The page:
White, K. M, Jimmieson, N. L, Obst, P. L, Gee, P., Haneman, L., O'Brien-McInally, B. & Cockshaw, W. (2016). Identifying safety beliefs among Australian electrical workers. Safety Science,82 164-173. Netherlands: Elsevier B.V.. Retrieved from https://doi.org/10.1016/j.ssci.2015.09.008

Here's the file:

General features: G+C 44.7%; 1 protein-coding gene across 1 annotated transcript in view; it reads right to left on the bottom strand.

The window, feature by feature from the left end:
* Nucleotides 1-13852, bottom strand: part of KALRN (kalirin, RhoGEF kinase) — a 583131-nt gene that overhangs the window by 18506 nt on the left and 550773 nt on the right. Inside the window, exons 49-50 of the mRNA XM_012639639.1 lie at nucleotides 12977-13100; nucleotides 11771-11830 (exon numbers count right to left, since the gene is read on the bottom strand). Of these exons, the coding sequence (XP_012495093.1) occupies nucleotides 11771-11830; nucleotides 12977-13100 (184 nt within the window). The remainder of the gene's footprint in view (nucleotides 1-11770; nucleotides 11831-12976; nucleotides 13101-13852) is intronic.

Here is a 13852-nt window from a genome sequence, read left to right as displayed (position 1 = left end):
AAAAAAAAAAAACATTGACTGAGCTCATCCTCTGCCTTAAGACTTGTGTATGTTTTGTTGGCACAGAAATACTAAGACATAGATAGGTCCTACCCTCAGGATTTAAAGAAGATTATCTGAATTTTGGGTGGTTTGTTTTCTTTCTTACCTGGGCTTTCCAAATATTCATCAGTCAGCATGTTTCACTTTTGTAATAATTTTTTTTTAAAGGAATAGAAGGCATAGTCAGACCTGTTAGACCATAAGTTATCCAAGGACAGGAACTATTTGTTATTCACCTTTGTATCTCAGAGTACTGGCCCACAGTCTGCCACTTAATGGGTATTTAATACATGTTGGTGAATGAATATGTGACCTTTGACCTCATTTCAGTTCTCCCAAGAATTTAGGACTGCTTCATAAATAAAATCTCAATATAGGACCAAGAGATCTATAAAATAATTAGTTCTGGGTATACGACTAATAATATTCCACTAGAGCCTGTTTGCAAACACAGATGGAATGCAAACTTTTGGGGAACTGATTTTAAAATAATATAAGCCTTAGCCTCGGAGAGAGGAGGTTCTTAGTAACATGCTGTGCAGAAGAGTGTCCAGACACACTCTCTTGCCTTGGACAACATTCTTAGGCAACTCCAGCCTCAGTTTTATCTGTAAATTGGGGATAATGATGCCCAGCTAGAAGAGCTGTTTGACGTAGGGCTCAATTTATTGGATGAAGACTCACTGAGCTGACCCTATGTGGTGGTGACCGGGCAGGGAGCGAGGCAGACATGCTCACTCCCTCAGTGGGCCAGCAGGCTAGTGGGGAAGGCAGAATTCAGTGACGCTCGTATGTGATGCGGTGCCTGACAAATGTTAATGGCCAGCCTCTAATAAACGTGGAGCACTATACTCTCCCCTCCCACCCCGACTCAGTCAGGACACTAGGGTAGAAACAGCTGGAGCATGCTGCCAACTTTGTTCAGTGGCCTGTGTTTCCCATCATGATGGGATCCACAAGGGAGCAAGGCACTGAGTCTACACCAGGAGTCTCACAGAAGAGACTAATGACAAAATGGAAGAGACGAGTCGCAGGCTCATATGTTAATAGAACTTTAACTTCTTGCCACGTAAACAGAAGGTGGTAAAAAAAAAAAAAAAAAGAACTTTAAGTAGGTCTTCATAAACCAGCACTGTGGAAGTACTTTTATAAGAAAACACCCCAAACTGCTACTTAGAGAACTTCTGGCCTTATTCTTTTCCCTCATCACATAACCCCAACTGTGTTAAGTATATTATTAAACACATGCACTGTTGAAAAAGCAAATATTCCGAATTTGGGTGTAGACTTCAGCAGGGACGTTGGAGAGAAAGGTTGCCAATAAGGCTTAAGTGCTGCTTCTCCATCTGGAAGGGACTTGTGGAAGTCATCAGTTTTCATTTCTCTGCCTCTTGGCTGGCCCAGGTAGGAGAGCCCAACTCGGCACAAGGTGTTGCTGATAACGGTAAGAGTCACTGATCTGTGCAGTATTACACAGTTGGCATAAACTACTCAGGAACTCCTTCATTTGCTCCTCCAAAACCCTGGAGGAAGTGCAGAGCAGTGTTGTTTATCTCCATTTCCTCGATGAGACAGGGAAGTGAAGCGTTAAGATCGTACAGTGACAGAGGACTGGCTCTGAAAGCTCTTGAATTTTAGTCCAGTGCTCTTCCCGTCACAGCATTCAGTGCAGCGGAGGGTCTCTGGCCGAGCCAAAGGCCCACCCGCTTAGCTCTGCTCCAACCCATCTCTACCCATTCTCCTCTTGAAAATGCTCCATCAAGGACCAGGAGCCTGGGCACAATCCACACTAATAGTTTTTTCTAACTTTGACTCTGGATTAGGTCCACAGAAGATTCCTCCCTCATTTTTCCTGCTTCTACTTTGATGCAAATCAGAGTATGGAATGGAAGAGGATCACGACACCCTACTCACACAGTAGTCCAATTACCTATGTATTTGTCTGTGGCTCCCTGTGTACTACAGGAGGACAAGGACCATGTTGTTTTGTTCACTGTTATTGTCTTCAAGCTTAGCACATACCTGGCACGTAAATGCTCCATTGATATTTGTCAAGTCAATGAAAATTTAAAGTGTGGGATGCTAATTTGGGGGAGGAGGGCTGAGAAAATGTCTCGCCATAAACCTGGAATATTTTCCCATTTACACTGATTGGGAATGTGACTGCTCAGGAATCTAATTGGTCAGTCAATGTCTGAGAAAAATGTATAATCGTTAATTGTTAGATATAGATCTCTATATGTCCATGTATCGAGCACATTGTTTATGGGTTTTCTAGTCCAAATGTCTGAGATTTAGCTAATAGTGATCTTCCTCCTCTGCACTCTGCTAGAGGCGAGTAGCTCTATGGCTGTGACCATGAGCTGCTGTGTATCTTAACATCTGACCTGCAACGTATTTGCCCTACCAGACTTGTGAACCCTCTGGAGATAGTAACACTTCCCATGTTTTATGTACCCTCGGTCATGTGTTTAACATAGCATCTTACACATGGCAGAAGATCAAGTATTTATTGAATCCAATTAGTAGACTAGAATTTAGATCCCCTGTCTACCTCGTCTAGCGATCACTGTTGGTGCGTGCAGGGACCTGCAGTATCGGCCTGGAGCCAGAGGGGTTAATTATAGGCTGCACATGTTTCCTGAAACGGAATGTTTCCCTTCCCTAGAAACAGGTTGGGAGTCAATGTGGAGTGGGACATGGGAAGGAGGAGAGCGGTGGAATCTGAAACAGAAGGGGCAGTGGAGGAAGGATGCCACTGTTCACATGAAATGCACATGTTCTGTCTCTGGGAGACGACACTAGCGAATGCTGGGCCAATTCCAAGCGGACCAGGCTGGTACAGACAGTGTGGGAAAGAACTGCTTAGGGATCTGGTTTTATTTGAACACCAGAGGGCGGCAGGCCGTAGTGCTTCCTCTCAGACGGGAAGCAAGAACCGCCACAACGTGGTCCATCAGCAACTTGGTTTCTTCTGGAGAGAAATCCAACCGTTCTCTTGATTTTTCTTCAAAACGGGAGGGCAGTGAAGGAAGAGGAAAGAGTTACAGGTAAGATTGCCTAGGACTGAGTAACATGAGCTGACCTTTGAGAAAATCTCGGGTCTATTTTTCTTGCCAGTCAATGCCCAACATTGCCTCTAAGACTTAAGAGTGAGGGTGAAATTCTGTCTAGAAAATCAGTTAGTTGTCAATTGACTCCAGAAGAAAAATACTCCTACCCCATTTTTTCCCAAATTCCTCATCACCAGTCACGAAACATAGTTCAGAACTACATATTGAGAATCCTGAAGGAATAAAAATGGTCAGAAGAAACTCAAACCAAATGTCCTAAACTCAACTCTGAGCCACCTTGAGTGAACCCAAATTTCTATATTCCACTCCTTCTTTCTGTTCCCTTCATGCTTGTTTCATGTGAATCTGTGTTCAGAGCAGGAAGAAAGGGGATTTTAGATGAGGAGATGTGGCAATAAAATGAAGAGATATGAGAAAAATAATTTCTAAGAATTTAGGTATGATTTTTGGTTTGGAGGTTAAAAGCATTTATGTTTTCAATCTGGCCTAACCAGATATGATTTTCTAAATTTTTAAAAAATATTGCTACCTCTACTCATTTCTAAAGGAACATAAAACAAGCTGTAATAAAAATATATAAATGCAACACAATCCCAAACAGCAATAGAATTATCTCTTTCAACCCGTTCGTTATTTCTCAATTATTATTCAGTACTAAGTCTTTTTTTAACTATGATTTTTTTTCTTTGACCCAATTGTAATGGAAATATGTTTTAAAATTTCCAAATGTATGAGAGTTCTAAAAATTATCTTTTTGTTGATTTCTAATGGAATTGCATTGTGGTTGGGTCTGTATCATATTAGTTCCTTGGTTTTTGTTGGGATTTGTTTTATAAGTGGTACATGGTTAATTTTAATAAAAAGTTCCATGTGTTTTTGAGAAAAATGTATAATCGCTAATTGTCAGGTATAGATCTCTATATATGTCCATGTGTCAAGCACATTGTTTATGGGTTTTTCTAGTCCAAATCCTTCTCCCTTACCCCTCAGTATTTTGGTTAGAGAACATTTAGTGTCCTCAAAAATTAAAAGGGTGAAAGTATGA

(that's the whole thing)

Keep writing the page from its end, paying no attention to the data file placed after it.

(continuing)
The current study explored underlying beliefs regarding work safety among a sample of experienced Australian electrical workers. A qualitative research methodology using the theory of planned behavior as a framework was employed. A series of interviews and focus groups with licensed electrical workers (N = 46) were analyzed using thematic content analysis. Beliefs were classified as advantages (e.g. personal safety of self and co-workers), disadvantages (e.g., inconvenience to customer/clients and workload), referents (e.g., supervisors, work colleagues, customers), barriers (e.g., time and cost), and facilitators (e.g., training and knowledge, equipment availability) of safety adherence. The belief basis of the theory of planned behavior was a useful framework for exploring workers’ safety beliefs. The identified beliefs can inform future research about the important factors influencing safe work decisions and inform strategies to promote safer workplace decision making within the electrical safety context.
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